The success or failure of silent installations is logged in the installActions.log file. Additionally, the silent installation creates the silentInstall.log file. The log files are created in the $ORACLE_HOME/oraInventory/logs directory.

The silentInstall<Date_Time>.log file contains the following line if the installation was successful:

The installation of Oracle Secure Enterprise Search was successful.

The corresponding installActions<Date_Time>.log file contains specific information regarding installation.

Security Tips for Silent Installations

The response file contains the installation password in clear text. To minimize security issues, follow these guidelines:

  • Set the permissions on the response files so that they are readable only by the operating system user performing the silent installation.

  • If possible, remove the response files from the system after the silent installation is completed.

Error Handling

Values for variables that are of the wrong context, format, or type are treated as if no value were specified. Variables that are outside any section are ignored.

If you attempt a silent installation with an incorrect or incomplete response file, or if Oracle Universal Installer encounters an error, such as insufficient disk space, the installation fails.

Deinstallation Tasks

To uninstall Oracle SES, perform the following tasks:

  1. Shut down the middle tier and database.

  2. Run $ORACLE_HOME/install/deinstall_ses as the user who installed Oracle SES.

During installation, the oradata directory (which includes data files, control files, and log files) is created one directory level up from the Oracle home for Oracle SES. During uninstallation, the Oracle home is deleted, but the oradata directory (if it still exists outside of the Oracle home) is not deleted.

Note:

If the Oracle SES instance was bound to a port less than 1024 and the middle tier ran as root user, then after deinstallation there could be files left under $ORACLE_HOME. After the deinstall completes, log on as the root user and delete those files.

Upgrading Oracle Secure Enterprise Search

There is no direct upgrade support to release 10.1.8.2.

To upgrade to Oracle SES release 10.1.8.2, you must first upgrade to release 10.1.8.1 and then install the patch set for release 10.1.8.2.

See Also:

Oracle Secure Enterprise Search Patch Set Readme for 10.1.8.2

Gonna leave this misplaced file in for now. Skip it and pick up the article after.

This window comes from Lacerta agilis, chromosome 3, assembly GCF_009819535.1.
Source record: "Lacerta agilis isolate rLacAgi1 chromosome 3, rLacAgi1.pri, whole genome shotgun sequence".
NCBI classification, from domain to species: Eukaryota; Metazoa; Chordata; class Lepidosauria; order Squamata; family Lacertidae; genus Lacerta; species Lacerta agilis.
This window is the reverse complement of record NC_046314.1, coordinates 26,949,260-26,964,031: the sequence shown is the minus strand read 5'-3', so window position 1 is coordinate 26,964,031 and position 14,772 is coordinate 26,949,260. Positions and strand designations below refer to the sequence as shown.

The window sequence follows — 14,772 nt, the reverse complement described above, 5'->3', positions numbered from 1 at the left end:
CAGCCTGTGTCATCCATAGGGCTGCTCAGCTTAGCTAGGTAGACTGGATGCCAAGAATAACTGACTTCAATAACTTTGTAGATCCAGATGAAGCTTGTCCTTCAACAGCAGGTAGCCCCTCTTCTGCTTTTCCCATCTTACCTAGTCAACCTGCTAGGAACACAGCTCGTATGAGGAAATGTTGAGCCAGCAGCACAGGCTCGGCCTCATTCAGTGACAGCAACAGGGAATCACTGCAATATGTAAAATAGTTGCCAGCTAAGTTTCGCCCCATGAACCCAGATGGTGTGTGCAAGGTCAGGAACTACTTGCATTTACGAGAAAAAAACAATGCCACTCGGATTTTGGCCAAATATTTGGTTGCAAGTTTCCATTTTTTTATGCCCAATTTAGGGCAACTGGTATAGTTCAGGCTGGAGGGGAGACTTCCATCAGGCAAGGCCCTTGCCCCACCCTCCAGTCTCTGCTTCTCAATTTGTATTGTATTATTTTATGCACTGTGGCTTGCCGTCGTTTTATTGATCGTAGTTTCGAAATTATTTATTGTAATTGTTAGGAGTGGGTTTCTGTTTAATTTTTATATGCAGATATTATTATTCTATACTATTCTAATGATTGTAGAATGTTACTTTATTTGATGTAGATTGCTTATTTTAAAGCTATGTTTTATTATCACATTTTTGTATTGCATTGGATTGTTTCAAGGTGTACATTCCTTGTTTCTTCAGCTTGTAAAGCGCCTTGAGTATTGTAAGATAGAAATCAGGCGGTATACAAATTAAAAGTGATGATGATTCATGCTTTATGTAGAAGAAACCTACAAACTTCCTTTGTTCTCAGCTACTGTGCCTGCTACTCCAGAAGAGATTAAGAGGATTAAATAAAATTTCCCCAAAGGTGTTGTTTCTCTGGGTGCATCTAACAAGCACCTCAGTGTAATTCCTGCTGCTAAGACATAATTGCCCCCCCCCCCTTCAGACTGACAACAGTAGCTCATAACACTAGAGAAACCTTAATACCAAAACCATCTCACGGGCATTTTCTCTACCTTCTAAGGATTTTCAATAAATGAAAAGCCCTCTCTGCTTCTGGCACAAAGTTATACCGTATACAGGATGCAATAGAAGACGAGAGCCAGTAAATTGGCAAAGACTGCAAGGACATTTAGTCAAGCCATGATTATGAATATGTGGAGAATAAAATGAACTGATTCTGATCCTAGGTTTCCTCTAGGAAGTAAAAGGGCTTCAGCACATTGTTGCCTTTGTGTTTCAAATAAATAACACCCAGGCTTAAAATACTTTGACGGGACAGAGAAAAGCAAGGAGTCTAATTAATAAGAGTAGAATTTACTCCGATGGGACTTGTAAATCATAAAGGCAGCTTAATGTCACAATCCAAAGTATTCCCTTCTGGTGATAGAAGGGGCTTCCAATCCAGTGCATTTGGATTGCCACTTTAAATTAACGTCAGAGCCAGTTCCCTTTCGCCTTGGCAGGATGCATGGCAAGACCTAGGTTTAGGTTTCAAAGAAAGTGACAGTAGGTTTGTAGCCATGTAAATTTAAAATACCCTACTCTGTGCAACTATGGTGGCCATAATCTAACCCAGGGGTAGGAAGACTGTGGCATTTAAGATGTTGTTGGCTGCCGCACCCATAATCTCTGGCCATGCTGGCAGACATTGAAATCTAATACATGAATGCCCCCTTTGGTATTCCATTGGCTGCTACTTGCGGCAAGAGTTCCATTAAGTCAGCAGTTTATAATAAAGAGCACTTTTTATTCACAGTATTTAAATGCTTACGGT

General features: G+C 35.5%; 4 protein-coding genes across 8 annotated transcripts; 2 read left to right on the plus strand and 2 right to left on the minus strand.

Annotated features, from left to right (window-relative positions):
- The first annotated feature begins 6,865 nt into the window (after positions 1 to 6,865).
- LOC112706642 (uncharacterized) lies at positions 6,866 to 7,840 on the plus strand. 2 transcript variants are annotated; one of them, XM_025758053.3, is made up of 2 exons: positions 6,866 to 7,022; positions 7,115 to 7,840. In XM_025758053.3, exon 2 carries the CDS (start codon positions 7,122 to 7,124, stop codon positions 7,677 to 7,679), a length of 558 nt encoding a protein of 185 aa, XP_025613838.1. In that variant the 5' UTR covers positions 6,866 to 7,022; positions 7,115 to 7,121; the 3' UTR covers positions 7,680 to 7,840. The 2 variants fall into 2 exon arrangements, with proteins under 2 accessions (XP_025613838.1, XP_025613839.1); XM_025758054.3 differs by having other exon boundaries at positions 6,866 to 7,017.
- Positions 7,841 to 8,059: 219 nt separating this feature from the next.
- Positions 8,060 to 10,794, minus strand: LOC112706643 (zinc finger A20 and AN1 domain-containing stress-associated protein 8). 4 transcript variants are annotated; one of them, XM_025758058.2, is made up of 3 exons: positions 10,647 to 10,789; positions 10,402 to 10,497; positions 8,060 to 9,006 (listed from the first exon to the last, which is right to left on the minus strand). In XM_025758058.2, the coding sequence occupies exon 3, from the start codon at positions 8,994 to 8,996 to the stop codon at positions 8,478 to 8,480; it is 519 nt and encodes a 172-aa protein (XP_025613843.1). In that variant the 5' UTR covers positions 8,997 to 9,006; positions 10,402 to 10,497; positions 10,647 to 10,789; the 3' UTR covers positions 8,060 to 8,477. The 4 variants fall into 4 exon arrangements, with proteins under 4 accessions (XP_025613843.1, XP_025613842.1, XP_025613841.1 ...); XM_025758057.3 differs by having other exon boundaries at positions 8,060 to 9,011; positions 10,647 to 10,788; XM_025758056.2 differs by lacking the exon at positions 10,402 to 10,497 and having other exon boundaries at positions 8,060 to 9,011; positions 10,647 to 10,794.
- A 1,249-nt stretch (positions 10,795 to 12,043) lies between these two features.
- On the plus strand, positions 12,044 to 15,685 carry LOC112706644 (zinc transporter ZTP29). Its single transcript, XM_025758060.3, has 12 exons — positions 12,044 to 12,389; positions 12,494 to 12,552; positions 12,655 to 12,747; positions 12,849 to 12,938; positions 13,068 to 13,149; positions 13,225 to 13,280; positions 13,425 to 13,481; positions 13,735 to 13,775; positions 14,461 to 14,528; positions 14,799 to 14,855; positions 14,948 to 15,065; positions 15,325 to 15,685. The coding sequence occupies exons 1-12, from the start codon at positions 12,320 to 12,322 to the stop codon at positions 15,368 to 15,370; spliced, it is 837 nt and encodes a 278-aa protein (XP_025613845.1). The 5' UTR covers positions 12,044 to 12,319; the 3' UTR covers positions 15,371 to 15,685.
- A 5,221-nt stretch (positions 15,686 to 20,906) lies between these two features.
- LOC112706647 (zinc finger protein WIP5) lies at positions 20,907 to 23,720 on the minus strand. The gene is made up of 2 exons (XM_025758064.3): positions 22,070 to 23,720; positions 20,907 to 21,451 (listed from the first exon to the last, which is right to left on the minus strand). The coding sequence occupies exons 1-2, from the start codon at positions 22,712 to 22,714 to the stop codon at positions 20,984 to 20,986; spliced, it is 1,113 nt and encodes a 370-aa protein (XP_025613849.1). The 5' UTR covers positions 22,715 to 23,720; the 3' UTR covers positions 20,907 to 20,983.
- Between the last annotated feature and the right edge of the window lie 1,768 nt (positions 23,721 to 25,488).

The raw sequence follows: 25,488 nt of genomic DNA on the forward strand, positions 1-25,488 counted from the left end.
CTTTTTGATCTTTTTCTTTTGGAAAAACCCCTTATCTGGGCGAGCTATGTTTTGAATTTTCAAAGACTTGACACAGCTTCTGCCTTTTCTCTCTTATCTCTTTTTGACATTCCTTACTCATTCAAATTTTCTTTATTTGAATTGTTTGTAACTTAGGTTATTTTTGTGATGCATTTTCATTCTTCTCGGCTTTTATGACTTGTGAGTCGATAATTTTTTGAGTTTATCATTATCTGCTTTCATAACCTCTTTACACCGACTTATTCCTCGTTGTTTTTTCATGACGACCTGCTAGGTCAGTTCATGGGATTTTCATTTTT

Restarting Oracle Secure Enterprise Search

The tool for starting and stopping the search engine is searchctl. To restart Oracle SES after rebooting, navigate to the $ORACLE_HOME/bin directory where Oracle SES is installed and run searchctl restartall. Users are prompted for a password when running searchctl commands on Linux and UNIX platforms.

For detailed steps, see the Startup / Shutdown lesson in the Oracle SES tutorial:

http://st-curriculum.oracle.com/tutorial/SESAdminTutorial/index.htm

What to Do Next

To become familiar with Oracle Secure Enterprise Search, Oracle suggests that you complete the following tasks:

Additional Resources

To download free release notes, installation documentation, white papers, or other collateral, visit Oracle Technology Network (OTN). You must register online before using OTN; registration is free and can be done at

http://www.oracle.com/technology/membership/

If you already have a user name and password for OTN, then you can go directly to the documentation section of OTN at

http://www.oracle.com/technology/documentation

Oracle Support Services

If you purchased Oracle Product Support, you can call Oracle Support Services for assistance. Oracle Support Services include phone assistance, version updates, and access to our service offerings. You have access to phone support 24 hours a day, 7 days a week. In the U.S.A., you can call Product Support at 1-800-223-1711.

Make sure you have your CSI (CPU Support Identifier) number ready when you call. Keep the CSI number for your records, because it is your key to Oracle Support Services. The Oracle Store sends the CSI number to you in an e-mail alert when it processes your order. If you do not have your CSI number and you are in the U.S.A., you can look up your CSI number by accessing our online Order Tracker, which provides detailed order information. Go to the Oracle Store and click on Order Tracker located above the top navigation bar.